Today’s EHR and HIT news includes updates from ADP Advanced MD on their new iPhone App and news from Greenway on becoming the first Ambulatory Health IT provider to join Healtheway and support eHealth Exchange. [Read more…]
Glooko, is launching the first-ever way for users to check their blood glucose averages on a smartphone. The new version of their app will allow users to view week-to-week comparisons of their blood glucose readings to understand macro-level changes in the effectiveness of their diabetes management and treatment plans.
With today’s launch of version 1.6 of the app, Glooko the only mobile solution that allows users to sync readings form multiple blood glucose meters and compute these averages with the single click of a button. The Glooko homepage will automatically display a user’s high, low and average blood glucose readings for the week. Additionally, the new version of the app allows users to view averages before a meal, after a meal or all readings, complementing the day-to-day blood glucose tracking capabilities that are already available..
“Daily readings fail to provide real actionable insights into how people with diabetes [Read more…]
MacPractice, the company that brings full featured practice management and EHR tools to Apple computers is announcing the launch of the MacPractice MD, DDS, DC and 20/20 Clipboard iPad Apps that will simplify patient registration and leverage the efficiency of Apple’s iPad to save time and reduce the risk of data entry errors.
“In response to many requests from doctors’ offices to use the iPad for patient registration, we are pleased to announce yet another innovative way that MacPractice can streamline patient registration and reduce the risk of data entry errors for our clients,” MacPractice CEO Mark Hollis said when making the announcement.
According to Hollis, the data entered by new patients who complete and sign registration forms in the Clipboard App on the iPad, will be automatically incorporated into the patient’s account in MacPractice MD, DDS, DC or 20/20 v. 4.1 on the desktop. In addition, insurance information is easily accessible and can be reviewed by the office staff. As a result, MacPractice Clipboard Apps streamline the registration process, save paper and staff time and reduce the risk of data-entry errors due to illegible handwriting.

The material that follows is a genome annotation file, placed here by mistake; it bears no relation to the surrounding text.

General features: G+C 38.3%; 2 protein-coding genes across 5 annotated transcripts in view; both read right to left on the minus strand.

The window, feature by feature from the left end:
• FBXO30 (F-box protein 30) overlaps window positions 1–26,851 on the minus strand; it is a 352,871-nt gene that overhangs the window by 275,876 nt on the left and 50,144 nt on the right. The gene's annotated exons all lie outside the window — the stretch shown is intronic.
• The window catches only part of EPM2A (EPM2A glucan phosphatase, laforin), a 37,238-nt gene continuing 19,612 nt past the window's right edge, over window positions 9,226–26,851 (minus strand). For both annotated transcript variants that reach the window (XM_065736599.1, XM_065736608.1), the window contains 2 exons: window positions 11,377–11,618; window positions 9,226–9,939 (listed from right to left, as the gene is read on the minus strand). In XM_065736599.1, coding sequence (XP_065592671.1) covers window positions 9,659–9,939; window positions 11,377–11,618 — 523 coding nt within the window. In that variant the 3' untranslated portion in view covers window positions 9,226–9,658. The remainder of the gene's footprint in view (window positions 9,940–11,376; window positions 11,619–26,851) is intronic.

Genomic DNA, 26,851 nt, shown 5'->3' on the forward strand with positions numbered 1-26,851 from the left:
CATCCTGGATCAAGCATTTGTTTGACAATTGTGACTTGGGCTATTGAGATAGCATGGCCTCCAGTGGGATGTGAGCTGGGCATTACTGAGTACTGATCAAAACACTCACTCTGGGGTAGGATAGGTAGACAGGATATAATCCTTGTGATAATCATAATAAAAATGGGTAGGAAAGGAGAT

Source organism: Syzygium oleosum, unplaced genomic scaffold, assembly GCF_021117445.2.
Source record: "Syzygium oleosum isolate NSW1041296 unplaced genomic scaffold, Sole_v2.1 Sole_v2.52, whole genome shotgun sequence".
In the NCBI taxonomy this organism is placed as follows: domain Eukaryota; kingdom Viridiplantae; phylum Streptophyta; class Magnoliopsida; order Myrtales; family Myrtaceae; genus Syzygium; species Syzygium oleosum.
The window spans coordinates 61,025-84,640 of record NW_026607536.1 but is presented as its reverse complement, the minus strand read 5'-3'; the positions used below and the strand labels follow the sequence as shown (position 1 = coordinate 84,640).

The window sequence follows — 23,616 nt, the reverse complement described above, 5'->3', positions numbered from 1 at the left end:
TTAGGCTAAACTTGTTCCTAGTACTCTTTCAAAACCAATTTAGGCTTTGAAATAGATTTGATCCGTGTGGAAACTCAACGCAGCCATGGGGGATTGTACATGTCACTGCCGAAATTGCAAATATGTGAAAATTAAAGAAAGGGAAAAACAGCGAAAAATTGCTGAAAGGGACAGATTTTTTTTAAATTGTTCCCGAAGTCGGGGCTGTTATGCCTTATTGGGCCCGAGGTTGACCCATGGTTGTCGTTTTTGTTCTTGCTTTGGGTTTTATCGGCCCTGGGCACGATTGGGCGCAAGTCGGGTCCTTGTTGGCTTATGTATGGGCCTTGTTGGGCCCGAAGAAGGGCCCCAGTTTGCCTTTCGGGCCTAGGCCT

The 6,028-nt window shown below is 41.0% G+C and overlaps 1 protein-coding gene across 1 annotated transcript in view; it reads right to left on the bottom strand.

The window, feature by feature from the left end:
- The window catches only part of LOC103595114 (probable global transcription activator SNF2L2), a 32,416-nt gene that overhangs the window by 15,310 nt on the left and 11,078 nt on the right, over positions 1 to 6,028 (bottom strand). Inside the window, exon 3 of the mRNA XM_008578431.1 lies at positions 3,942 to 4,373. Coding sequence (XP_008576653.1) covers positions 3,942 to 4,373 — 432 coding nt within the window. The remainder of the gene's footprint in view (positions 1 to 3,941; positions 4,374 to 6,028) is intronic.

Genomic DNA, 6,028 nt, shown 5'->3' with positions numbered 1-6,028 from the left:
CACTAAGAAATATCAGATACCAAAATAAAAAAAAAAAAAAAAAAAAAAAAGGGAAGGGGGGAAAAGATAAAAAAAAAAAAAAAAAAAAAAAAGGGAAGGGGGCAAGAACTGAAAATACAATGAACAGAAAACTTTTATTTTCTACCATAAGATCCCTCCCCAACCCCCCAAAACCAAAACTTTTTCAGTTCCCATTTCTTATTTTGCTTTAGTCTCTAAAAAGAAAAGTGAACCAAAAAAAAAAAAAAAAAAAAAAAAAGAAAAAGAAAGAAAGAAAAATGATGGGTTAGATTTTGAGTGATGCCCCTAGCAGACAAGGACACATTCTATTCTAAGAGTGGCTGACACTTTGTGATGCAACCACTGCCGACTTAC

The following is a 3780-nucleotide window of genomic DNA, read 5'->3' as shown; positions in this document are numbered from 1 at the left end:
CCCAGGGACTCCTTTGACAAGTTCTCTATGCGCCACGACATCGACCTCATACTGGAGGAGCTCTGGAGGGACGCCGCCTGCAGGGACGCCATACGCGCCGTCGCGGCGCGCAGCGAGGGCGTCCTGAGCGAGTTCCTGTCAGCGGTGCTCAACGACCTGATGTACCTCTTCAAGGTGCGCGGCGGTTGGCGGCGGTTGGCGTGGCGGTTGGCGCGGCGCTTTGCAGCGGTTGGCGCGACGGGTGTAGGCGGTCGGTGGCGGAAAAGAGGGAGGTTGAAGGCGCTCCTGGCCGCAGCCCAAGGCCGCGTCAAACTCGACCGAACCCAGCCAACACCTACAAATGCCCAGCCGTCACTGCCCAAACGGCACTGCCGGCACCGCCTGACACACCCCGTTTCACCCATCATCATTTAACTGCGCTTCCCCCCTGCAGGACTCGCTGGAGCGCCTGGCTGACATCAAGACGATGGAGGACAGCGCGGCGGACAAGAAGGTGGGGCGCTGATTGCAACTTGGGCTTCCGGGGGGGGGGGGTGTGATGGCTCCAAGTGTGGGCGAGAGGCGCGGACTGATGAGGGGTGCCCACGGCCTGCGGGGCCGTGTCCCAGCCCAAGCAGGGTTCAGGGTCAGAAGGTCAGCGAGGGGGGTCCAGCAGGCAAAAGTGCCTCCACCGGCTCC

Additional benefits sited by Hollis include the fact that patients may also complete and sign HIPAA consent and release forms which are then associated with the patient in MacPractice Attachments on the desktop. This could prove to be a big time saver since patients can simply use the Clipboard Apps on the iPad to confirm or change registration information and provide new reasons for their current visit.
The iPad Apps are free to download from Apple’s App Store and to use with MacPractice for MacPractice support subscribers. Hollis also explained that while Clipboard is only available today with supplied forms, MacPractice will offer customized forms for MacPractice users in the near future.
Networks hosting MacPractice can have a mix of Lion and Snow Leopard computers with MacPractice 4.1.3. This updated version of the software has been introduced to several hundred MacPractice clients over the past several months, and MacPractice is now offering the software to new users. Current users of earlier versions of MacPractice 4.1 will also receive an electronic alert over the coming weeks that MacPractice 4.1.3 is now available for download.
In addition to the added Lion compatibility, MacPractice 4.1.3 features payment plans and an ordering system, which have been added to the core products and will benefit all users. Many additional features have been added throughout MacPractice 4.1 as it has evolved to 4.1.3 including responses to suggestions from MacPractice’s 26,000 users representing 11,000 providers. [Read more…]
Redpine Healthcare Technologies Inc. announced the availability of its iPad compatible cloud-based Practice Management and Electronic Health Record system for chiropractors.
Redpine is taking chiropractic mobile with the release of its iPad compatible cloud based EHR and PM system for chiropractors. This release will give chiropractors an alternative to traditional notepads or clipboards.
According to a Manhattan Research study, 30 percent of U.S. physicians own an iPad and another 28 percent intend to purchase one before the end of the year. “This initiative became a priority based on feedback and requests directly from the Chiropractic community. As a result, we made the iPad initiative a priority and we’re very excited by the positive response,” said Shad Wheeler, president of Redpine Healthcare Technologies Inc. [Read more…]
I did another check of iPad EMR and EHR apps available for download in the iTunes App Store and found the total has grown to 64. While the number of apps has grown many of the them appear to have little to no activity.
When I last checked the number of iPad apps available from the iTunes App Store at the end of last year there were 26 apps available for download.
Most of the apps remain free but there are 13 that have prices ranging from $4.99 to $99.99. I checked the reviews of the paid apps as a way of trying to gauge overall activity. The largest number of reviews for any single paid app was only 34 and that was for a product that was one of the original EHR iPad apps in the store.
The App Store doesn’t release actual sales numbers but OSXDaily has come up with an “it’s not perfect, but it’s better than nothing” formula for estimating sales by using the number of reviews. Their formula is: Number of Reviews x 30 x Price = Estimated App Sales Volume in $.